Recycling food waste and how it helps profit and planet


Philip Simpson discusses the challenges facing the hospitality sector and explains why embracing a sustainable approach to waste management can deliver both financial and environmental benefits.

In July, celebrity chef Mark Hix voiced his concerns over pressing issues facing the hospitality sector. Following a particularly challenging 24 months, which saw the industry hit time and time again by the continuing impacts of the Covid-19 pandemic, we’re now experiencing escalating staff shortages, logistics pressures and the rising cost of both food and energy – a recipe for disaster.

Indeed, Hix has already announced the permanent closure of one of his country pubs, the Fox Inn in Corscombe, a venue that sadly joins thousands of others – both big and small – forced to cease trading due to untenable market conditions. While all the jobs at the pub have been saved, with staff joining the team at Hix’s Oyster & Fish House in Dorset, countless others haven’t been as fortunate.

It’s heart-breaking to see such a thriving industry brought almost to its knees, especially by a scenario that no-one could have foreseen, but the sector continues to show unbreakable resilience and unwavering focus on the light at the end of the tunnel that better times will soon return. In the meantime, it’s a case of tightly managing overheads, planning for change, expecting the unexpected and avoiding unnecessary costs wherever possible.

The growing cost of wasted food
While historically overlooked as ‘part and parcel’ of the job, one of the highest costs faced by hospitality business is food waste. Indeed, stats from WRAP highlight that the hospitality sector throws away more than one million tons of food waste every year – 40 percent of which is said to be avoidable. From offcuts and peelings, to garnishes, plate scrapings and spoiled produce, it comes at a total cost of £3 billion.

But it’s not just the financial cost of food waste that makes for concerning reading. The environmental impact is just as concerning. Food waste left to rot in landfill creates greenhouse gases considered 21 times more damaging to the environment than CO2 – yet another challenge for a sector bound by sustainability and decarbonization targets.

Minimizing waste, maximizing profit
While the issue is seemingly escalating, food waste is nothing new to the hospitality sector and there are numerous ways to tackle the issue head-on. From improving stock control and using leftovers, to simplifying menu choices, forgoing garnishes and streamlining portion sizes, a few simple changes can have a significant commercial impact without damaging the dining experience.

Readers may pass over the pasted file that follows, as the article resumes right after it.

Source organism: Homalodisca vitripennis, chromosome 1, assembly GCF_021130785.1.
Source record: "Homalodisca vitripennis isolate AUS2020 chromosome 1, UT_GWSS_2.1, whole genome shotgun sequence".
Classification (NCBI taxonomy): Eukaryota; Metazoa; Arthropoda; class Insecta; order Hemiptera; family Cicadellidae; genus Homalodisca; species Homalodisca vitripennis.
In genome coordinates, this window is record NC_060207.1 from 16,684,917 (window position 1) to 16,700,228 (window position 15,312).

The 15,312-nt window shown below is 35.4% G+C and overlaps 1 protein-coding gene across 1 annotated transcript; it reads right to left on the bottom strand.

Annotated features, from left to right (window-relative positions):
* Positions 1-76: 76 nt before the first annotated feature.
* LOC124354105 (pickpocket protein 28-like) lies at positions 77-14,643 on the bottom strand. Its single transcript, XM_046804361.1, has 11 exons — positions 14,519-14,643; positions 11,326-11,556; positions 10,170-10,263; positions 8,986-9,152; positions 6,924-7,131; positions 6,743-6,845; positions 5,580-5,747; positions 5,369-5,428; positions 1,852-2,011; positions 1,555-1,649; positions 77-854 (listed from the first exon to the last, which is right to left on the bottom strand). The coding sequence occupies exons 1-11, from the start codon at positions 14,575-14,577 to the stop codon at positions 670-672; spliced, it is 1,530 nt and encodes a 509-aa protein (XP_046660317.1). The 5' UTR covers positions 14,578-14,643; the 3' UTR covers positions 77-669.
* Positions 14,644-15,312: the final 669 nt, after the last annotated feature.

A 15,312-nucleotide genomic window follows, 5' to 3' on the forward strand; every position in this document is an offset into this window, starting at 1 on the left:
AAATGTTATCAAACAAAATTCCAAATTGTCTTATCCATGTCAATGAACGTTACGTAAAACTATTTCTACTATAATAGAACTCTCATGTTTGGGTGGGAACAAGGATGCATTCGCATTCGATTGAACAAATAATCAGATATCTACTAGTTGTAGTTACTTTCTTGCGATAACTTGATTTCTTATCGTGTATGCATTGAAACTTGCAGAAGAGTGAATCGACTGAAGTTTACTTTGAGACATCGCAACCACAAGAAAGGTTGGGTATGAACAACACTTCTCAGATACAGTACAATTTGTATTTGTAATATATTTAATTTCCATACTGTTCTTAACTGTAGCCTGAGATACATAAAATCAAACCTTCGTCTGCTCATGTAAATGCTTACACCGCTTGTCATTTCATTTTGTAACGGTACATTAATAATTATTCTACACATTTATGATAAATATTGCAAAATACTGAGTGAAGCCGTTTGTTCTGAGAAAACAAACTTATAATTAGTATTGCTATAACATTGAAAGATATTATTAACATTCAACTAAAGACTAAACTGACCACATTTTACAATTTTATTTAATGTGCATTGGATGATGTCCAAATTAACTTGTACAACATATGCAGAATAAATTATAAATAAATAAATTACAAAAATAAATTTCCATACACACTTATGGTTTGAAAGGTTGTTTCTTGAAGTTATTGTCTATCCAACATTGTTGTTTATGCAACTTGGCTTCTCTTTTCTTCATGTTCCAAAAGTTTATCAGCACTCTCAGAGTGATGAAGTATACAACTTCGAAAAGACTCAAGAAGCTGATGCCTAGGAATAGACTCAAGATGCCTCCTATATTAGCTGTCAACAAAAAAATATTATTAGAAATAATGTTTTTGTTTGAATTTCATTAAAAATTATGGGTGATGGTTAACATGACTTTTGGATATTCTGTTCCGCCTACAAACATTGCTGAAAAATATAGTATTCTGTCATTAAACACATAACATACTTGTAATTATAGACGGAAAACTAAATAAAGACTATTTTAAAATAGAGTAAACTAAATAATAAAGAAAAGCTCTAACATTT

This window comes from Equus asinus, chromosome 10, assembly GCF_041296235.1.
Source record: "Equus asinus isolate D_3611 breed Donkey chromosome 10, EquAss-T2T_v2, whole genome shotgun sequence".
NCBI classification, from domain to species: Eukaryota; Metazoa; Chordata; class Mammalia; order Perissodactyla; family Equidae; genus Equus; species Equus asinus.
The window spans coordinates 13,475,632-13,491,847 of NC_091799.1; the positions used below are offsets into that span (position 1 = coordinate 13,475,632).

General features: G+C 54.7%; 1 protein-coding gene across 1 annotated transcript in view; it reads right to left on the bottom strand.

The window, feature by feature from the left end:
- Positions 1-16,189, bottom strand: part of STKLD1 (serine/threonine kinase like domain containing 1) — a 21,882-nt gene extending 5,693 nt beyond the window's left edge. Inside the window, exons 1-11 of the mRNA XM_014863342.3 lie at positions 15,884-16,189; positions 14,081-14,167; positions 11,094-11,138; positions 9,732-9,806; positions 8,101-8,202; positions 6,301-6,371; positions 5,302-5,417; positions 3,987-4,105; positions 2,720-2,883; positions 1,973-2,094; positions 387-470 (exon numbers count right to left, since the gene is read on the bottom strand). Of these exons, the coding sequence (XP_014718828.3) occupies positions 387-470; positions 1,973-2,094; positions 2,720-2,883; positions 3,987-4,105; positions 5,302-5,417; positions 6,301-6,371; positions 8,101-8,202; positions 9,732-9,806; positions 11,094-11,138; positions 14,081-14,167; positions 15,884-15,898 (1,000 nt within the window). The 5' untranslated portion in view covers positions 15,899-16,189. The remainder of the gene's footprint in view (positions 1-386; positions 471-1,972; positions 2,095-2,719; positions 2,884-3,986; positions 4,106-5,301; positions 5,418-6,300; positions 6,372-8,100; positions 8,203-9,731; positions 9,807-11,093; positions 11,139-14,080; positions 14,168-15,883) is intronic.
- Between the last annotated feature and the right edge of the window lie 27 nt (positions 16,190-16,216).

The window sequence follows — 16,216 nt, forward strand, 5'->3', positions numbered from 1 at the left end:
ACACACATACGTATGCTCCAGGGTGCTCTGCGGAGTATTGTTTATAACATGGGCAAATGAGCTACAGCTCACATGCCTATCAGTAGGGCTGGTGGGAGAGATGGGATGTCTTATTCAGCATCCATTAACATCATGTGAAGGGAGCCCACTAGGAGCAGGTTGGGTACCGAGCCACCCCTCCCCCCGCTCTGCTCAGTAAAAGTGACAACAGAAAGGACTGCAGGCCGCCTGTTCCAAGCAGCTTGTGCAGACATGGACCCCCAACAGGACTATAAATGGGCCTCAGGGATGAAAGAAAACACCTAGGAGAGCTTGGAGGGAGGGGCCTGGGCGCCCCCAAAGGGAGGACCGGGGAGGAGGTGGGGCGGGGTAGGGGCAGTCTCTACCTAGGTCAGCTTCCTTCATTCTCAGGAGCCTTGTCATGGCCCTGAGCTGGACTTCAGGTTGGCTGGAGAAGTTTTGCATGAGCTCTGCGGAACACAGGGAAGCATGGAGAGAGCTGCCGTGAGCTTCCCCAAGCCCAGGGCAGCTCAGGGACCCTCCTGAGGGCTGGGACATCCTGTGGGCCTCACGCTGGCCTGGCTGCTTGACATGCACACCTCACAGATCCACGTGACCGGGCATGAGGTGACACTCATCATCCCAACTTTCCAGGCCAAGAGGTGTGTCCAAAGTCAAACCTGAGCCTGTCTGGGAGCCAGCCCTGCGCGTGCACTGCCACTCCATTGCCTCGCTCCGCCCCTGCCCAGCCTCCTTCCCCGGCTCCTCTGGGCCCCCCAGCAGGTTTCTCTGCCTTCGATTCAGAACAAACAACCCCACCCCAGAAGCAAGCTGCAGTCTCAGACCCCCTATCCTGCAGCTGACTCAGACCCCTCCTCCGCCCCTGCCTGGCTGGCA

Yet while managing avoidable waste is one thing, it’s important to remember the unavoidable fraction generated in commercial kitchens – bones, gristle, shells and spoiled produce. While many see this as a necessary evil of food preparation, it’s important to remember the environmental consequences of relying on landfill.

Fortunately there’s a simple solution here too – food waste recycling. Delivered on an industrial scale, food waste recycling harnesses the Anaerobic Digestion (AD) process to capture the biogas released during the natural degradation of food. This gas can either be combusted to generate renewable electricity or upgraded and injected directly into the gas grid.

Nothing goes to waste during the process. Even the resulting digestate can be used as a sustainable liquid biofertilizer by farmers. All in all, a highly sustainable option for hospitality businesses to consider!

The environmental benefits are clear, but what about the financial impact? Surely ‘going green’ is expensive and time consuming? Well, with no costly landfill tax to pay, hospitality businesses can expect to save c.50 percent on waste management costs by implementing food waste recycling services. What’s more, the whole process is quick and simple to integrate – it’s a win-win situation!

Why ReFood?
As the UK’s leading food waste recycler, ReFood operates three state-of-the-art AD sites in the UK. Collecting and processing more than 400,000 tonnes of food waste every year, we help hospitality businesses nationwide to cut costs, go green and minimize their reliance on landfill.

While electricity and gas generated at our facilities helps to further reduce national reliance on fossil fuels, we also produce a sustainable biofertilizer – ReGrow – which is used by local farmers as an alternative to chemical fertilizers. With recycled food used to grow tomorrow’s crops, we essentially close the food supply chain – a simple and circular solution!

So, with overheads pinching and improving sustainability credentials an essential consideration for every business, I’d implore any hospitality business that isn’t already doing so to consider recycling their food waste – the benefits are countless. It’s greener, safer and, most importantly, cheaper!

Philip Simpson
Philip Simpson is commercial director at ReFood, the UK’s leading food waste recycler. With three state-of-the-art anaerobic digestion (AD) facilities in Widnes, Dagenham and Doncaster, the company collects more than 400,000 tonnes of food waste every year, turning it into renewable energy and sustainable biofertiliser.